Botha faces stringent test on action
A meeting of the ICC's advisory panel of biomechanists last month could ensure a more difficult path for Johan Botha to clear his name from chucking allegations. Bruce Elliott, the University of Western Australia professor who last examined Botha's action in 2006, said a bowler's elbow flexion would no longer be assessed by taking an average reading over several overs, but rather on a one-strike-and-you're-out basis.
"In the early days we would take a mean reading from a number of deliveries and determine whether it was over or under the legal limit, but now the situation is that a bowler is not allowed to bowl any balls that extend beyond the 15 degrees during testing," Elliott told Cricinfo. "It wasn't clearly written but we had a meeting with the ICC three weeks ago and it was all sorted out."
The transition from average readings to a one-strike policy officially took place in July, 2006, although evidenly there had been confusion as to its application among testers prior to last month's meeting. Under the ICC's illegal action protocol, Botha would have been assessed with an average reading during his first test in January, 2006, but not in subsequent examinations carried out in August and November.
The protocol reads: "Should the Independent Assessment conclude that the Player's action exhibits a degree of elbow extension of the bowling arm higher than the said acceptable level, the action of the Player shall be deemed to be an Illegal Bowling Action. It should be noted that in order for the action to be classified as a legal action, the degree of elbow extension recorded for each and every delivery shall be within the level of acceptable elbow extension."
Cricket South Africa has yet to announce where it will send Botha for testing, but it is likely he will again work with Elliott at the UWA. Botha was twice tested at the facility in 2006 - the first resulting in his suspension from cricket, the second paving the way for a return - and must now be reassessed after umpires cited him for a suspect action after the fourth one-day international against Australia in Port Elizabeth on Monday.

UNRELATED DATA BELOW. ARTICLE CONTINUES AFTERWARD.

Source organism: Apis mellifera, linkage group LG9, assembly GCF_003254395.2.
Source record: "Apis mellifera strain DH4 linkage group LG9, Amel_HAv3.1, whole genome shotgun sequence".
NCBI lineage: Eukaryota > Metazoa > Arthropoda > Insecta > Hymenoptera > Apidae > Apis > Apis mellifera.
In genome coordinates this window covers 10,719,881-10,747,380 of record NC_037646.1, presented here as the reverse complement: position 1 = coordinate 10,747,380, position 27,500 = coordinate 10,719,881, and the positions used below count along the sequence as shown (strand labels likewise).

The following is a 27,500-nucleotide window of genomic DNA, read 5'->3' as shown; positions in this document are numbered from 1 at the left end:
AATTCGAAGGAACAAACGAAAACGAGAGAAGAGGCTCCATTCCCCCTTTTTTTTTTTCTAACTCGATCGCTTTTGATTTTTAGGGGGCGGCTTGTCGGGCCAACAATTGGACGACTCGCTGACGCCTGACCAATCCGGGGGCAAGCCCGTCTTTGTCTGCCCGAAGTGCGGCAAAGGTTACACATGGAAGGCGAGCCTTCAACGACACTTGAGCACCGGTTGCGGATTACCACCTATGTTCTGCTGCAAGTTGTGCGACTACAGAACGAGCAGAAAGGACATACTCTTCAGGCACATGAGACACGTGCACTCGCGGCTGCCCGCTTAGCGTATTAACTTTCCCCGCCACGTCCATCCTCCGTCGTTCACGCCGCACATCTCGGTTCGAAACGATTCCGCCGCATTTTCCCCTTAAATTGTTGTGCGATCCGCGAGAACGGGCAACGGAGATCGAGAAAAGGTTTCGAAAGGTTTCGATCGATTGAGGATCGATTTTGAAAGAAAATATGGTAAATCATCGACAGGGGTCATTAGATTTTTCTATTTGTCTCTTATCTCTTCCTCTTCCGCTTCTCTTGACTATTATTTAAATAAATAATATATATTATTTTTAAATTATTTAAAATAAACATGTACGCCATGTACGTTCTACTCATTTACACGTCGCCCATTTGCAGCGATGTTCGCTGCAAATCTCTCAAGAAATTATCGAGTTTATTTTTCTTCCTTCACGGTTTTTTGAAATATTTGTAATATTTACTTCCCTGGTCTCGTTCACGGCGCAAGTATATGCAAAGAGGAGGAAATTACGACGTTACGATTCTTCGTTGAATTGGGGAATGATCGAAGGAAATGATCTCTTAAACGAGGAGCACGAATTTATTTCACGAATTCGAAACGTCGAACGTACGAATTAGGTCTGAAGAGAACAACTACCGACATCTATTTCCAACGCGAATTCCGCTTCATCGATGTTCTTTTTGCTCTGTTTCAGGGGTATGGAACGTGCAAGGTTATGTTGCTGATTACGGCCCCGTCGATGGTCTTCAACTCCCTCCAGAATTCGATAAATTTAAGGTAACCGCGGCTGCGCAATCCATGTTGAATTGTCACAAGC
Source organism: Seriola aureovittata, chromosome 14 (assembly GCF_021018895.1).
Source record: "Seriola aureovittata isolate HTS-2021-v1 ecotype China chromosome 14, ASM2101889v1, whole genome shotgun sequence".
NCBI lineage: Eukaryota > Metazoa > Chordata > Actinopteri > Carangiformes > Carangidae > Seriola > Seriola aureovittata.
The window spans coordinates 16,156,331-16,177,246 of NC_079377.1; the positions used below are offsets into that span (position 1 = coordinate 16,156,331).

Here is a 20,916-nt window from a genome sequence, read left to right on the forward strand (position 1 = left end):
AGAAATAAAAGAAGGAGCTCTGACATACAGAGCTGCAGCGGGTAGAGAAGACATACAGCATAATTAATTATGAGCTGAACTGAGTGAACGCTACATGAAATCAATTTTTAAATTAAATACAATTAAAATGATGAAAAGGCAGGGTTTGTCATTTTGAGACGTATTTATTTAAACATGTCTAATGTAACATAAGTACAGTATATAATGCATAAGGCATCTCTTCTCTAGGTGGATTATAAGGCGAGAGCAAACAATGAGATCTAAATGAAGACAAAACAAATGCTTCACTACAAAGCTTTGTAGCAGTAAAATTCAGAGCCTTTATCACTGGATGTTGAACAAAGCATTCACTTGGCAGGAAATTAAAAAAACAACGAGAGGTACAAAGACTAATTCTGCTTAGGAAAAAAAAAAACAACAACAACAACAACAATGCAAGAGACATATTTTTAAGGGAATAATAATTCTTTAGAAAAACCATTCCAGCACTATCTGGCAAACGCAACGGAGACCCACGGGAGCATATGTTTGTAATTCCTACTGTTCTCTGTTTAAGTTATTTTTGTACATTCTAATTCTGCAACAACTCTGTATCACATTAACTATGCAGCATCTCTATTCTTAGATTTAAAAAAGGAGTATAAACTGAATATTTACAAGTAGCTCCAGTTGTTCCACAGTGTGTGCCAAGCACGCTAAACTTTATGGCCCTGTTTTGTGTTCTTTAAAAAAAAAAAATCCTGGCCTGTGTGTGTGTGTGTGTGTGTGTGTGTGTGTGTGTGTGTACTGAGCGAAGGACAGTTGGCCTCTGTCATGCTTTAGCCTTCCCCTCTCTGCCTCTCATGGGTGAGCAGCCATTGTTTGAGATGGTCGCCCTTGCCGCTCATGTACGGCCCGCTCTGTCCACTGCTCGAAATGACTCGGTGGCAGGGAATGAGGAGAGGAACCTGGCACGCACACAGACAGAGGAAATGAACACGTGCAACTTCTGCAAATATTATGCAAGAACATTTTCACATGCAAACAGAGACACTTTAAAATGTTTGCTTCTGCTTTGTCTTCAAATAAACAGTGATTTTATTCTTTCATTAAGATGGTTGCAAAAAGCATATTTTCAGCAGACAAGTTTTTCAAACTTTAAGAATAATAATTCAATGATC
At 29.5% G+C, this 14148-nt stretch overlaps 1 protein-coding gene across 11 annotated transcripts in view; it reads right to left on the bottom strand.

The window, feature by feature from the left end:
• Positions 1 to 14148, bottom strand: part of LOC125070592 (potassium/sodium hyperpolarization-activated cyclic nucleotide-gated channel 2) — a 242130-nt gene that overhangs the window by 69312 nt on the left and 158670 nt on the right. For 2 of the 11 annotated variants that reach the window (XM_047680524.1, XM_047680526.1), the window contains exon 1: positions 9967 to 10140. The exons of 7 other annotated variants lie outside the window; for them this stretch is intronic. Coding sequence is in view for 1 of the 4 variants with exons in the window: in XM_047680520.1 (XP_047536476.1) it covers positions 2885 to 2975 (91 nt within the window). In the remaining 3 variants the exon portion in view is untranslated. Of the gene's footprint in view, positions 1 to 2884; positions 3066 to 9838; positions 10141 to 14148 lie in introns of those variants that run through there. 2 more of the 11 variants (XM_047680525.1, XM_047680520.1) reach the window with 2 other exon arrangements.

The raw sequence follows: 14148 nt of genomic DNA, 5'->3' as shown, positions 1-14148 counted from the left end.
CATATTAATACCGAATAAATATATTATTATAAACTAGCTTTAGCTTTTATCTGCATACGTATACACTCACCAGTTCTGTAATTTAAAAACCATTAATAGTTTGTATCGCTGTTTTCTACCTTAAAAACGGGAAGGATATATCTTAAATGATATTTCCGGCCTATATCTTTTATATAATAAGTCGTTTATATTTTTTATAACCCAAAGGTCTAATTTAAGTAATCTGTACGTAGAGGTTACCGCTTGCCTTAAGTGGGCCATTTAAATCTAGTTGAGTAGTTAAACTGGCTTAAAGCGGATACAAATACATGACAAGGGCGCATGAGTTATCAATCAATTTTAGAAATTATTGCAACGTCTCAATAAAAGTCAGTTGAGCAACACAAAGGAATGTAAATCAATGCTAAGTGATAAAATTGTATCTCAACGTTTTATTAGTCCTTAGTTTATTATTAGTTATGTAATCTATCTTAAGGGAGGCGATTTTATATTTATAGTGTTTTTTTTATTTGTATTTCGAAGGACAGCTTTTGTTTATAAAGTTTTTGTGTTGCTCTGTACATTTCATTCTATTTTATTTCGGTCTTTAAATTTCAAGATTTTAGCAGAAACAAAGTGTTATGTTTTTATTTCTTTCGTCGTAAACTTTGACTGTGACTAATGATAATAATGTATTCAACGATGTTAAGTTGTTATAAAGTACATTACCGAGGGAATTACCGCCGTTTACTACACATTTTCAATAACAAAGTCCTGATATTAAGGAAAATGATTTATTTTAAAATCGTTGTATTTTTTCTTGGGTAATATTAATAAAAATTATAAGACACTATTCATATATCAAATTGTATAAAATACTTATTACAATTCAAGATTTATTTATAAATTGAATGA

Elliott said Botha, like Muttiah Muralitharan, could not entirely straighten his bowling arm, resulting in an "abduction angle" that made for an unusual action. He also noted that Botha had encountered difficulty in bowling his doosra legally during testing in early 2006, but after remedial work in South Africa, was able to bowl "the other one" with less elbow flexion than his stock off-break.
"It was clear cut illegal the first time, but he was able to bring it down by four or five degrees," Elliott said. "Because of the abduction angle, or carry angle, he is always going to have an action that catches the eye of umpires and spectators. He has some similar characteristics as Murali, but not quite so severe.
"I have not watched him bowl lately, so I don't know if there has been a quickening up or a regression. But the guys who do bowl the doosra tend to live on the edge. Most who bowl it cannot do so under about 10 degrees, so it obviously doesn't take much more for it to go over."
The South Africans yesterday continued to voice support for Botha, who is available for selection in the fifth and final one-day international against Australia in Johannesburg on Friday. Coach Mickey Arthur on Wednesday reiterated the comments of Vinnie Barnes, the South African bowling coach, in predicting that Botha would be cleared to continue his career.
"Johan has been through this process before and was cleared to continue his career and I am confident that this will happen again," Arthur said in a statement. "I don't believe anything major has changed in his action since then but we will obviously respect the process and the outcome.
"Johan is a man of tremendous self belief and character. He has shown that both in the way he dealt with the original setback in 2006 and again by the manner in which he led the ODI squad when Graeme Smith was injured. And, with the support of his team-mates and management, I am sure he will put this latest setback behind him as well."
Alex Brown is deputy editor of Cricinfo